Adley Rutschman didn’t put down any fingers for Ryan McKenna in the ninth inning of Monday night’s game against the Tigers. The rookie was catching an outfielder with their team behind by nine runs. The usual routine already had been dismantled.
Just try to get the ball over the plate and get off the field. Don’t increase the embarrassment of a lopsided loss to a last-place club that dragged an anemic offense into Camden Yards.
McKenna didn’t think to jokingly shake off Rutschman and get inside the hitters’ heads a little bit. A funny idea that he hopes won’t present itself again this season.
Two trips to the mound are too many for a position player.
McKenna hadn’t pitched since his high school days at St. Thomas Aquinas in New Hampshire, describing his usage has “very minimal,” but bench coach Fredi González approached him in the dugout during a Sept. 10 game against the Red Sox at Camden Yards and asked whether he’d be willing to do it with the Orioles running out of pitching.
In this instance, it just took a position change.
McKenna pinch-hit for Anthony Santander in the bottom of the eighth inning and replaced him in right field in the ninth. He was summoned to the mound with the bases loaded and two outs, after the Red Sox scored three more runs.
This is the last we’d see of Yennier Canó. He was optioned the following day.
McKenna got the last out, but only after walking J.D. Martinez and giving up RBI singles to Christian Arroyo and Kiké Hernández. Kevin Plawecki grounded out, and McKenna’s ERA held at 0.00.
(Plawecki was designated for assignment over the weekend, but I don’t think his groundout was the reason.)
The Orioles lost 17-4 and the use of a position player didn’t require an explanation. Canó was toast. But McKenna’s appearance Monday night came as more of a surprise with Mike Baumann throwing 35 pitches in two innings and retiring the side in order in the eighth, including two strikeouts with the Tigers ahead 9-0.
McKenna walked from the dugout to the rubber. Kerry Carpenter singled and moved to third base on Spencer Torkelson’s automatic double. Sacrifice flies from Jonathan Schoop and Ryan Kreidler plated two runs, Tucker Barnhart singled and Akil Baddoo flied out to left.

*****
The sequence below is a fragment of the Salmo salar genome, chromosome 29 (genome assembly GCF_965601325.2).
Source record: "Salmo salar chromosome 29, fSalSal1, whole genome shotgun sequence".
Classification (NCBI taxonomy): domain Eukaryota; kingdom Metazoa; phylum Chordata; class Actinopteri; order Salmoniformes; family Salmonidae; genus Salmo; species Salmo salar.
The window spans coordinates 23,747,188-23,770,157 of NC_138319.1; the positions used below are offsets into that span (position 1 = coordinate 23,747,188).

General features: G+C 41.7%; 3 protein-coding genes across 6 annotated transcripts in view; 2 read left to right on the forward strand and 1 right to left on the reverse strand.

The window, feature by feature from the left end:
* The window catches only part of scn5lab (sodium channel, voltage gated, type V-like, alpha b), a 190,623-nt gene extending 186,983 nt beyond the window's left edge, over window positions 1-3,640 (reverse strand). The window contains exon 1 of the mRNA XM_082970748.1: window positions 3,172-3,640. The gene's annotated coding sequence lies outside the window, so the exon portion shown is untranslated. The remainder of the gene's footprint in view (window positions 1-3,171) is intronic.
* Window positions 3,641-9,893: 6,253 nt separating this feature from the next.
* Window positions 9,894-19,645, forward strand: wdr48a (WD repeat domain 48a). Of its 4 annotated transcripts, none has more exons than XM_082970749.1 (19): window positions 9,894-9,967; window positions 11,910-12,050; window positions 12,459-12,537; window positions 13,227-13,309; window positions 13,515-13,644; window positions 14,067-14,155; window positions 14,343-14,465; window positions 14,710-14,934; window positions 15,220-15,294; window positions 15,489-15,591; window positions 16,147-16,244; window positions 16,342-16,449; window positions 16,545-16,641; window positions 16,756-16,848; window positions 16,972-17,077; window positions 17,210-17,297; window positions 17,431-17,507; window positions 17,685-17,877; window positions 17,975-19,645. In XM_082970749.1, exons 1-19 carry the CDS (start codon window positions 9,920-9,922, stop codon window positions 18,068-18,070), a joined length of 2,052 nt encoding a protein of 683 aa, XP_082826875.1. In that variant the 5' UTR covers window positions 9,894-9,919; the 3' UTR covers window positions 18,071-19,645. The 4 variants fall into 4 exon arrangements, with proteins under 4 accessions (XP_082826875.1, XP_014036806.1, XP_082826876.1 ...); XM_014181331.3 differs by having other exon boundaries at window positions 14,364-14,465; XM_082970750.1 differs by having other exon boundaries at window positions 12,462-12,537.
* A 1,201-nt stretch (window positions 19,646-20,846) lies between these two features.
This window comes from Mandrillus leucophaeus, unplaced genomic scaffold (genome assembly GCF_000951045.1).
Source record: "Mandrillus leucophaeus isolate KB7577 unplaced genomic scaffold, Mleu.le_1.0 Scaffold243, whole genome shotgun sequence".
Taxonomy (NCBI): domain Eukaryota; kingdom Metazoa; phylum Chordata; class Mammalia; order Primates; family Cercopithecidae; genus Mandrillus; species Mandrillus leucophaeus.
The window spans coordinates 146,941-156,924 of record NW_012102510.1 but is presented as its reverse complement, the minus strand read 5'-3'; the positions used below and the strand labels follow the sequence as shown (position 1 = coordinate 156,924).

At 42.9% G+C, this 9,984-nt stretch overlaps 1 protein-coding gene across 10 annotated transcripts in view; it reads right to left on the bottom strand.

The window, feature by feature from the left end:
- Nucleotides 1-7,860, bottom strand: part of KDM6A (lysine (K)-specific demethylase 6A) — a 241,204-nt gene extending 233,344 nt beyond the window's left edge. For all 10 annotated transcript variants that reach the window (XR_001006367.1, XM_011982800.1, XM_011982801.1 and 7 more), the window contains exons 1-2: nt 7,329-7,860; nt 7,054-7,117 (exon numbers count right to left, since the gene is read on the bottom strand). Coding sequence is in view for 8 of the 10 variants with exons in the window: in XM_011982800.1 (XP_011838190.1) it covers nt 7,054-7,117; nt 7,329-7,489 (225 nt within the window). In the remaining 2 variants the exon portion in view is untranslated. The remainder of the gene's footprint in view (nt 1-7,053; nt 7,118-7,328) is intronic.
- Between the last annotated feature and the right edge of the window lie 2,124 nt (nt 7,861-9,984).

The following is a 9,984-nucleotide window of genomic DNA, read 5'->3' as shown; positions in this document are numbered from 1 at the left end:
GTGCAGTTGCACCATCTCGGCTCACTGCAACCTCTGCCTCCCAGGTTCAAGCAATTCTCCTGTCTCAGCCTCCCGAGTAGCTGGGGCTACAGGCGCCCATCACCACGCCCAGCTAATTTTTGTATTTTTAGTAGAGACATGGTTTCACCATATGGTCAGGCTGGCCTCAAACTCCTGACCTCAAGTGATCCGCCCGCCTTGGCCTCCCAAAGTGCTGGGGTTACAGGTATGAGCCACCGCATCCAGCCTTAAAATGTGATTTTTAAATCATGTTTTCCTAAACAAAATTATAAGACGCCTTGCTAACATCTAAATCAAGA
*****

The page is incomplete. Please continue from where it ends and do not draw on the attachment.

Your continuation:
Rutschman jogged to the first base line to greet McKenna, his standard move with a pitcher, and both men smiled. McKenna’s ERA leapt to 13.50.
“He was like, ‘Well, I think your ERA took a little ding there,’ which was just keeping it light,” McKenna said.
I know Shohei Ohtani (not really). He’s no Shohei Ohtani (really).
That’s OK. Manager Brandon Hyde credited McKenna for saving the bullpen. Baumann wasn’t optioned yesterday, so the Orioles can get him back quicker after a 35-pitch outing if that’s their desire.
“As a guy who’s trying to observe the game as much as I can, I wasn’t surprised, because I always think about what could happen and whatnot,” McKenna said. “I know we’ve got some stuff going on the rest of the season where we’re trying to win every game and every one’s important, so if we can save our guys … I wasn’t surprised.”
Per the new collective bargaining agreement, only players designated as pitchers are allowed to pitch unless either team is ahead by seven or more runs, the game is in extra innings, or a player has earned “two-way” status.
Utility player Chris Owings allowed one run in the ninth inning of a 10-0 loss to the Mariners on May 31. The Orioles released him on June 12 and he signed with the Yankees six days later.
McKenna has become the emergency reliever of choice. He began to throw in the tunnel during an earlier game this season, but the Orioles got out of the inning without using him. Now he’s pitched twice in a span of eight games before last night.
“Honestly, Fredi just asked the first time,” he said. “I was like, ‘Yeah, if it saves an arm for our ‘pen. Obviously it sucks because we’re not winning the game, but it’s just something that’s kind of necessary in the rules that we’ve got going on right now. If it helps the team, saves the arms for today and tomorrow and the rest of the season, then I’m all for it.”
“It’s the one guy that you know won’t be scared and is an accurate thrower,” Hyde said, “but you never know what it’s going to look like when you put him out there. He throws strikes. He gets hit around a little bit, but probably because he throws so many strikes kind of at batting practice speed.
“We’ve either got to slow it down or speed it up a little bit. One of the two.”
Hyde was also keeping it light.
McKenna doesn’t requite much notice, which is good because how much can be expected under the circumstances? A game gets far out of reach, the bullpen thins and, presto, it’s time to make a move that every manager dreads.
González told McKenna Monday night that if Baumann’s pitch count kept rising, he’d be handed the ninth inning.
“I was like, ‘All right, that’s fine,’” McKenna said. “I just throw in the tunnel a little bit and then once the ninth comes around, just go in and try to do what you can.”
Nothing fancy, of course.
“Just straight, try to play catch with Adley. Throw strikes and hopefully they get themselves out,” he said.
“I think there was one the first time when I was facing J.D., I had him at two strikes and I tried to put a little more on it and I walked him, so I was like, ‘All right, I can’t be doing anything too crazy out here.’”